For some reason the first example that came to mind was Claire working in her great big glass greenhouse in The Hand That Rocks the Cradle (maybe because I'd love to be watching The Hand That Rocks the Cradle right now) -- the location and its glassy glass-ness is established so when it comes raining down on Julianne Moore later on we're not confused, like, "Why oh why is the sky raining glass on Julianne Moore? She won an Oscar! Finally, anyway, after way too long of a wait. What a world!!! Glass on her!"
These are the bombs under the table that Alfred Hitchcock talked about in his interview with Francois Truffaut - the movie will show you a gun (or, you know, a bomb under a table) in the first act so the audience is sitting there the whole movie thinking, at the very least in the back of their head while they're mostly distracted by all the movie stars being sexy meanwhile, "When is that gun (or bomb) gonna reappear anyway?" And then bang bang! And we laugh and have a good time and go home and eat and go to bed, living life and taking names.
People play with these Tells, of course - Hitch mastered 'em so much that he'd introduce them (think of the money in Psycho) as a sleight of hand to yank out from under us later. When Marion gets murdered in Psycho he slowly pans away from her dead body to the money sitting there and we're all, "Wait a second! The movie spent all this time setting up the money! What about the cockadoodie money???" And then Anthony Perkins comes in and tosses the money in the car trunk and sinks it into the muck because the money didn't mean a gosh darn thing - what mattered was we were thinking about the money while darker machinations were at work.
Usually his Tells are more of the emotional or political sort than the physical, the practical - like instead of an asthma inhaler Farhadi has in its place Smothering Religious Extremism, or whatever. But the effect is the same. We can't catch our breath!
The Salesman actually uses more of the practical physical signifiers than I remember his earlier movies using - here in The Salesman when Rana and Emad, the married couple at the center of the film, move into a new apartment it's because their previous one literally crumbled apart around them, the foundation giving way and enormous cracks shattering the plaster walls and glass windows. (Strangely this was the same kind of thematic intrusion into the real world that ruptured the other Iranian movie I have seen in the past year, the very fine horror flick Under the Shadow.)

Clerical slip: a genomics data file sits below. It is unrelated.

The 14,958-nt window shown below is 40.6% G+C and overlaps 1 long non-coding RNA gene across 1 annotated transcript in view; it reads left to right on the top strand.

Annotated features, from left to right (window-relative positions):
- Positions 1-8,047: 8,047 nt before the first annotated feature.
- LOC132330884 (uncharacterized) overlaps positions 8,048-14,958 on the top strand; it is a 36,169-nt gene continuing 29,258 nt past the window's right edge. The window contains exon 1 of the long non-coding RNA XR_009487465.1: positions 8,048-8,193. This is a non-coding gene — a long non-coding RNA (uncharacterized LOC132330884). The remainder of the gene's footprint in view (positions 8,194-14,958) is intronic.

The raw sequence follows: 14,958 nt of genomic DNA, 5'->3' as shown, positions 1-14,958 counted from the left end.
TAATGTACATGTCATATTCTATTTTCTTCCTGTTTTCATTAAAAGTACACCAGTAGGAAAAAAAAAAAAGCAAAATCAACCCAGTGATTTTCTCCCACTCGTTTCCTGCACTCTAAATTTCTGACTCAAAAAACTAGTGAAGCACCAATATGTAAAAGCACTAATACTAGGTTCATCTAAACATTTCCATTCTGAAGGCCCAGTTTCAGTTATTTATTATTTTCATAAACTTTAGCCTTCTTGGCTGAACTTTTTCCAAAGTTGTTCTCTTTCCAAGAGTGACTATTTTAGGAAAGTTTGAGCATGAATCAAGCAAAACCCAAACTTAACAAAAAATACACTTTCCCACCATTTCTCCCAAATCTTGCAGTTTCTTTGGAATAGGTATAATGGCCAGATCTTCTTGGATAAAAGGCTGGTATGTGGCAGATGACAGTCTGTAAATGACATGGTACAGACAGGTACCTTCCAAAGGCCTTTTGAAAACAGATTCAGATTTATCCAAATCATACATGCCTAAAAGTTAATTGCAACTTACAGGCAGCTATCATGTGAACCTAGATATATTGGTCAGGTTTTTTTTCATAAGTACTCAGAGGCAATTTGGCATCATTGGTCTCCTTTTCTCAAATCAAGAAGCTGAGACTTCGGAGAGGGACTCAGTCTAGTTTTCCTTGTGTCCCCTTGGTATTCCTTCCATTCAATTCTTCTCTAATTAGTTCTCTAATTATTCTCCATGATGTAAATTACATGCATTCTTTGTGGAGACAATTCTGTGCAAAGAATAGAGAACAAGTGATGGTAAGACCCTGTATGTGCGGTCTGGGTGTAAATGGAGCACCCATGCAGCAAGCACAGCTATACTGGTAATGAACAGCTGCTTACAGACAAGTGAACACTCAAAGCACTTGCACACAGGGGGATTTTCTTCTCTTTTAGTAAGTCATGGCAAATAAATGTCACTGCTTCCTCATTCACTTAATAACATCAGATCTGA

Anyway that doesn't bode well for our couple. And later on when a climactic scene is set in the ruins of the old apartment, lined with cracks, well, you'd be forgiven for thinking of Julianne Moore at that moment. But there are lots of other prop and set based signals to Rana and Emad that they need to open their damn eyes and see the psychological serial killer stalking their peace -- there's the locked room full of the previous tenant's belongings, there's the bathroom light bursting in its socket all of a sudden, there's the actress having an outburst because her red raincoat (forced onto her by censors) is making a mockery of her hard work.
All of these external forces bear down upon us, one after the other, until we're suffocating - we're splayed out next to Julianne Moore's bloodied serious business lady haircut, out of air and flailing irrevocably as the nanny smirks in her own cold comfort; we're a strange man pawing at his coat pocket for heart pills in a crumbling stairwell. We are a marriage set on fire by circumstances, cruel and unusual and made monstrously, claustrophobically inevitable by every single force working upon and within us, a house of cards perched on a stage table with a a great big stack of dynamite strapped underneath.